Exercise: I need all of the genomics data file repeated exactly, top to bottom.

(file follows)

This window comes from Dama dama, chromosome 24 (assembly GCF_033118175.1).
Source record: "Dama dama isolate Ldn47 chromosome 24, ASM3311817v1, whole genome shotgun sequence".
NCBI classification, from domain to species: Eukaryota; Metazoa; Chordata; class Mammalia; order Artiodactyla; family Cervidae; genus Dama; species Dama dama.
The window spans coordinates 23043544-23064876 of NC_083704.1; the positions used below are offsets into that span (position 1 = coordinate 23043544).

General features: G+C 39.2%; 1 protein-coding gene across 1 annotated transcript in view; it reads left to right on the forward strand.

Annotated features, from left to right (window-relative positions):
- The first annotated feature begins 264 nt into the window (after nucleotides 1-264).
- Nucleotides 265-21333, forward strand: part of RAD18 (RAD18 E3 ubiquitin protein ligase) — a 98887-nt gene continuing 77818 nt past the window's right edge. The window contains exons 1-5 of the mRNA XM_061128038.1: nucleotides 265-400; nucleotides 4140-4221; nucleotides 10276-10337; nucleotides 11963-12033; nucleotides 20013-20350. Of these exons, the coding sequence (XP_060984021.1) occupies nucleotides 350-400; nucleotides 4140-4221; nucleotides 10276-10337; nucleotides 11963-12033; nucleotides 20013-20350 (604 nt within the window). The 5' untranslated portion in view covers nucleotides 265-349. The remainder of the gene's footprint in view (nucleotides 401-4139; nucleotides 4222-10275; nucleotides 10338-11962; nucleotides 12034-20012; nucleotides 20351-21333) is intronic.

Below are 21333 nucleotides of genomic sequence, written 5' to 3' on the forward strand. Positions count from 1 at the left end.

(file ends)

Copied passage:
This window comes from Dama dama, chromosome 24 (assembly GCF_033118175.1).
Source record: "Dama dama isolate Ldn47 chromosome 24, ASM3311817v1, whole genome shotgun sequence".
NCBI classification, from domain to species: Eukaryota; Metazoa; Chordata; class Mammalia; order Artiodactyla; family Cervidae; genus Dama; species Dama dama.
The window spans coordinates 23043544-23064876 of NC_083704.1; the positions used below are offsets into that span (position 1 = coordinate 23043544).

General features: G+C 39.2%; 1 protein-coding gene across 1 annotated transcript in view; it reads left to right on the forward strand.

Annotated features, from left to right (window-relative positions):
- The first annotated feature begins 264 nt into the window (after nucleotides 1-264).
- Nucleotides 265-21333, forward strand: part of RAD18 (RAD18 E3 ubiquitin protein ligase) — a 98887-nt gene continuing 77818 nt past the window's right edge. The window contains exons 1-5 of the mRNA XM_061128038.1: nucleotides 265-400; nucleotides 4140-4221; nucleotides 10276-10337; nucleotides 11963-12033; nucleotides 20013-20350. Of these exons, the coding sequence (XP_060984021.1) occupies nucleotides 350-400; nucleotides 4140-4221; nucleotides 10276-10337; nucleotides 11963-12033; nucleotides 20013-20350 (604 nt within the window). The 5' untranslated portion in view covers nucleotides 265-349. The remainder of the gene's footprint in view (nucleotides 401-4139; nucleotides 4222-10275; nucleotides 10338-11962; nucleotides 12034-20012; nucleotides 20351-21333) is intronic.

Below are 21333 nucleotides of genomic sequence, written 5' to 3' on the forward strand. Positions count from 1 at the left end.